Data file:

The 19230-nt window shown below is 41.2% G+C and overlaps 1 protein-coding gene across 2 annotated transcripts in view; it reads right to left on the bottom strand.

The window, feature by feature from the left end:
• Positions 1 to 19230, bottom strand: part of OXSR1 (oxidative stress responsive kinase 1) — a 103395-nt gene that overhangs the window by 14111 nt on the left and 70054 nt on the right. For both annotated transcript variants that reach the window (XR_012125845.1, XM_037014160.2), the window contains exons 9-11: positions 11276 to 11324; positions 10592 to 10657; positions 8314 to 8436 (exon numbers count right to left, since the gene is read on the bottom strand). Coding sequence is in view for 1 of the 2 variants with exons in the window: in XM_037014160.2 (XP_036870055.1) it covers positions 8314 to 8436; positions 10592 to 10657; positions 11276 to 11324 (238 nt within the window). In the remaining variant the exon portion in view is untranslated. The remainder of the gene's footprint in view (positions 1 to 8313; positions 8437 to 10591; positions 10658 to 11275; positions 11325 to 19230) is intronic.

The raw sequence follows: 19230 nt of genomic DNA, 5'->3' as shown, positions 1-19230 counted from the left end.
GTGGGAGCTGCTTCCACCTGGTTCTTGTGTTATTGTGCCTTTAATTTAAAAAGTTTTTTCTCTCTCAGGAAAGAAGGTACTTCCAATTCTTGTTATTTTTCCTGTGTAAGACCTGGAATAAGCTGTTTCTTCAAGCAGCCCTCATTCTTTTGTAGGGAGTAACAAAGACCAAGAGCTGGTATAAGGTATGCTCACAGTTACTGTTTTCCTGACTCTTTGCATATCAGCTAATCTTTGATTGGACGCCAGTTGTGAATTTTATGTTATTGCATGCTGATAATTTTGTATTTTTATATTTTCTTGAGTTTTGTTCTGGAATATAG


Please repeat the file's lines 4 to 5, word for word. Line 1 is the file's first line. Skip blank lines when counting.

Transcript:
The raw sequence follows: 19230 nt of genomic DNA, 5'->3' as shown, positions 1-19230 counted from the left end.
GTGGGAGCTGCTTCCACCTGGTTCTTGTGTTATTGTGCCTTTAATTTAAAAAGTTTTTTCTCTCTCAGGAAAGAAGGTACTTCCAATTCTTGTTATTTTTCCTGTGTAAGACCTGGAATAAGCTGTTTCTTCAAGCAGCCCTCATTCTTTTGTAGGGAGTAACAAAGACCAAGAGCTGGTATAAGGTATGCTCACAGTTACTGTTTTCCTGACTCTTTGCATATCAGCTAATCTTTGATTGGACGCCAGTTGTGAATTTTATGTTATTGCATGCTGATAATTTTGTATTTTTATATTTTCTTGAGTTTTGTTCTGGAATATAG